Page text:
Agreeing in Disagreement is not the same as Agreeing to Disagree


These days, it seems people will argue about fine points of interpretation when it comes to the Bible, and are willing to die on the hills of things that aren't really central to having a growing, healthy relationship with Christ. Even worse, we may die silently on those hills, quietly ignoring or writing off those with whom we disagree.

I should know. I've been there.

A better way forward is to find out what we agree on, and forge a path to the truth from that point, together

This was illustrated well in a discussion I had with some friends on Demons (particularly Mark 5:1-12). We came from different perspectives on the issue of what demons are, and this could have potentially brought the discussion off the rails, degrading it into an argument over word meanings and semantics, but it didn't.

Two Paths to the Same Destination

A few of us reasoned that the Bible's labeling of things as demonic was at least partly due to the ancient world's lack of understanding about the complexity of physical causes to illness (i.e. genetics). Through scientific study, we are able to treat many illnesses that people in Bible times may have simply labelled 'demonic'. Thus, we drew a conclusion that God could have simply been speaking in a language which was universally understood at the time. This doesn't make it any less true that there was something not right about the man who 'hurt himself with stones' and 'lived among the tombs'.  We would just tend to categorize his problem medically rather than spiritually. But, it also doesn't change the fact that this particular man's problems were spiritual at the core.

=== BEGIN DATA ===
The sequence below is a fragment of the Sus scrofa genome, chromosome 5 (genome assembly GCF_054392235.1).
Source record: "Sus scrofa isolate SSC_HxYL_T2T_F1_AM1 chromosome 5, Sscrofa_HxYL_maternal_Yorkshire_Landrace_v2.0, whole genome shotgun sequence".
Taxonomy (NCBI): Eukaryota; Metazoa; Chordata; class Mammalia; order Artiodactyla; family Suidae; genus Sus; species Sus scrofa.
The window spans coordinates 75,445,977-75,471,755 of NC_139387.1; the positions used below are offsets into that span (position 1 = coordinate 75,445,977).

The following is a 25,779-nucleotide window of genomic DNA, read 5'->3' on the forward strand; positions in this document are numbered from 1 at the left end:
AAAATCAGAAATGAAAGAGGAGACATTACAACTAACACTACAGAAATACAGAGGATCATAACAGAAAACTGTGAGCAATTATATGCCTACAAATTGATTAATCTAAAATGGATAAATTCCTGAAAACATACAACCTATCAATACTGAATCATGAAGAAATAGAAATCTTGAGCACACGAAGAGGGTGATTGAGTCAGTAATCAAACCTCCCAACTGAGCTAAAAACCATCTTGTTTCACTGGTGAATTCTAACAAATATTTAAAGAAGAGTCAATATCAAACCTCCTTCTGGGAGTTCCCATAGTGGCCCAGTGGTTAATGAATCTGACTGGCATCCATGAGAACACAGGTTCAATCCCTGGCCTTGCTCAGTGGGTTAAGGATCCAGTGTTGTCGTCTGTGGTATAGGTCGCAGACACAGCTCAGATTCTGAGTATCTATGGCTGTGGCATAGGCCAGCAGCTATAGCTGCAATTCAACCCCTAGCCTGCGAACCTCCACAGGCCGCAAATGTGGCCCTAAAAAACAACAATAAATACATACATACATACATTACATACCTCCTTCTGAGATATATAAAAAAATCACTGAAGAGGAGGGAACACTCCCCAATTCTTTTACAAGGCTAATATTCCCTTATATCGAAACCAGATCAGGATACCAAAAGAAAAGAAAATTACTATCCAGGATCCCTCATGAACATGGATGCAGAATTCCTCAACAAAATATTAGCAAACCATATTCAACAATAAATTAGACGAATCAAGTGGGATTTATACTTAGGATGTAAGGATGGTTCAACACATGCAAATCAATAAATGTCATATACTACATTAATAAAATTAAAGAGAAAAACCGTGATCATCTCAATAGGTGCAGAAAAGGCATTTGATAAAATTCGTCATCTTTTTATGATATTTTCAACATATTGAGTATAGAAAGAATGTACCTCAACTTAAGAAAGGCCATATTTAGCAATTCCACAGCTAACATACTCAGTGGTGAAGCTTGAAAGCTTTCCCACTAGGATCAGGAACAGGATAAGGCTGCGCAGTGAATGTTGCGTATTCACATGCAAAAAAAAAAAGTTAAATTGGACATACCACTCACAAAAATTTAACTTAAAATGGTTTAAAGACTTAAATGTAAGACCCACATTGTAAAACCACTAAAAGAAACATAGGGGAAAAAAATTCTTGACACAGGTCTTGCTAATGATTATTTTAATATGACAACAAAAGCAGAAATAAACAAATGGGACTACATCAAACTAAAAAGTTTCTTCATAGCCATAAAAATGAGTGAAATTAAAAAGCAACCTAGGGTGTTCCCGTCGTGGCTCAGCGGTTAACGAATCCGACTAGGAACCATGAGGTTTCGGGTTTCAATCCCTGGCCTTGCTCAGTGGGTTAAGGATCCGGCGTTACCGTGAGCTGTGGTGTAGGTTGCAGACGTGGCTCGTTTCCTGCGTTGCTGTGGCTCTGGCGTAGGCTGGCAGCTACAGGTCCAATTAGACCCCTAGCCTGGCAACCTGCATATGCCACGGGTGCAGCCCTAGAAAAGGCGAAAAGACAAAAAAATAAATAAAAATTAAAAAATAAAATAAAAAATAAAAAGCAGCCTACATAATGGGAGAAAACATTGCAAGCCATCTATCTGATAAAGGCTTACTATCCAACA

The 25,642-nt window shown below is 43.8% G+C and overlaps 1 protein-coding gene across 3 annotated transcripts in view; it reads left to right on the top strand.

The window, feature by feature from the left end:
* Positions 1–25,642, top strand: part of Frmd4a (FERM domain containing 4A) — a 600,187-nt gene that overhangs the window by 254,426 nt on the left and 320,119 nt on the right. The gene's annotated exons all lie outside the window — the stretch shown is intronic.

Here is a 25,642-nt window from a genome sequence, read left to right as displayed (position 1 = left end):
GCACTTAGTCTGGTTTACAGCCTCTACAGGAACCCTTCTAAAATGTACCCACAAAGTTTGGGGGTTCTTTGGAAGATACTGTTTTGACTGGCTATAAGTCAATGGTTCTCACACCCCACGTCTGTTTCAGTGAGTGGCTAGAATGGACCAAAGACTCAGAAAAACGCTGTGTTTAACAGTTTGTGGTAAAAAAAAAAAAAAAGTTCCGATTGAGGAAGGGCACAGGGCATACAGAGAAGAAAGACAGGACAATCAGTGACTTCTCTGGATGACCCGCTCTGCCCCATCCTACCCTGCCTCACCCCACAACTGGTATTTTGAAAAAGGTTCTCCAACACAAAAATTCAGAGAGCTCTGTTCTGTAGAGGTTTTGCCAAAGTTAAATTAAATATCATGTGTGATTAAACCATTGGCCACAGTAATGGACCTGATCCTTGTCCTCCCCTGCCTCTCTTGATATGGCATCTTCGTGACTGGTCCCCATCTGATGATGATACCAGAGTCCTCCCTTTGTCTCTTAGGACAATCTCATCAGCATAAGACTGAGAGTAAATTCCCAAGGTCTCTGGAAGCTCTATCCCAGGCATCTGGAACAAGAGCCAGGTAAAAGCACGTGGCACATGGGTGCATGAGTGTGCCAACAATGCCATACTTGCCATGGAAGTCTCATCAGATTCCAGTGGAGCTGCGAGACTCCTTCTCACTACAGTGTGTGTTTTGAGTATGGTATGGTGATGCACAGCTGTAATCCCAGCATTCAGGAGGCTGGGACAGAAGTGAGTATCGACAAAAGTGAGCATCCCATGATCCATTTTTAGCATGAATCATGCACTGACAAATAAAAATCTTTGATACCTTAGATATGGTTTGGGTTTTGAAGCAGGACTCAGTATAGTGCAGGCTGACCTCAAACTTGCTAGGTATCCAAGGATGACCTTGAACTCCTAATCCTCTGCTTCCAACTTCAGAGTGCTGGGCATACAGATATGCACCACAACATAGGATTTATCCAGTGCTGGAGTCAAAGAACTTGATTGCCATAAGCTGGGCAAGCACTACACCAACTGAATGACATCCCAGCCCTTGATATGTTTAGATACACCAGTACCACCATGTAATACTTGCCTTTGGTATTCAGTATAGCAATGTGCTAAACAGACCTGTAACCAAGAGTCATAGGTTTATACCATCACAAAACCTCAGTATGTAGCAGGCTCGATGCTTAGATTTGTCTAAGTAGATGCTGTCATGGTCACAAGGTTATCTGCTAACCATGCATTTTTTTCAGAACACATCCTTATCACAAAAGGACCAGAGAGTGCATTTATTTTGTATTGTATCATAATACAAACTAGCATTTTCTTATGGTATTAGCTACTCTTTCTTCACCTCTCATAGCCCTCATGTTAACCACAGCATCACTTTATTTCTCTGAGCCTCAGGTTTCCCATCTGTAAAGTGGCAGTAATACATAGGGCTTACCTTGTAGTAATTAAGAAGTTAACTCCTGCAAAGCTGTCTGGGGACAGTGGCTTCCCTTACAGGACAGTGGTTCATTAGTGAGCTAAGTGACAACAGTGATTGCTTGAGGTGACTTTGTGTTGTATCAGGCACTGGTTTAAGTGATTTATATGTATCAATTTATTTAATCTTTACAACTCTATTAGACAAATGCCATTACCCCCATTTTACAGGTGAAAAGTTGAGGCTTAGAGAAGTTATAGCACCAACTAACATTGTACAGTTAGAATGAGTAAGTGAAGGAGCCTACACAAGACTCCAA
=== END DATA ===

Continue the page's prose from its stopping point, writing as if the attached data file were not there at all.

Others of us reasoned that the Bible's talk about demons was just that: talk about literal, spiritual entities called demons which infect people's minds or bodies with all sorts of infirmities and sickness; mental, physical and spiritual. What we couldn't see from this viewpoint was whether or not all physical and metal illnesses are spiritual in nature or caused by demonic activity.

We fundamentally disagreed with one another on what the Bible means by what it says. Arguably, those who reasoned that the Bible means what it says and says what it means were keeping with orthodox interpretive tradition, while the rest were perhaps over-allegorizing the texts to suit our modern sensibilities. At least this is one way to look at it.

Another way of looking at it is that since we are reading a translation of the Bible, and since we have little cultural context to draw understanding of how the Hebrews, or Jesus for that matter, thought about demons, it's benign to argue about it.

But this was not our focus. Our focus was to find our common ground and move from there. We realized through our safe, open communication, that in this discussion about Demons, there is the potential for a significant amount of speculation to happen on both sides.

Deep Relationship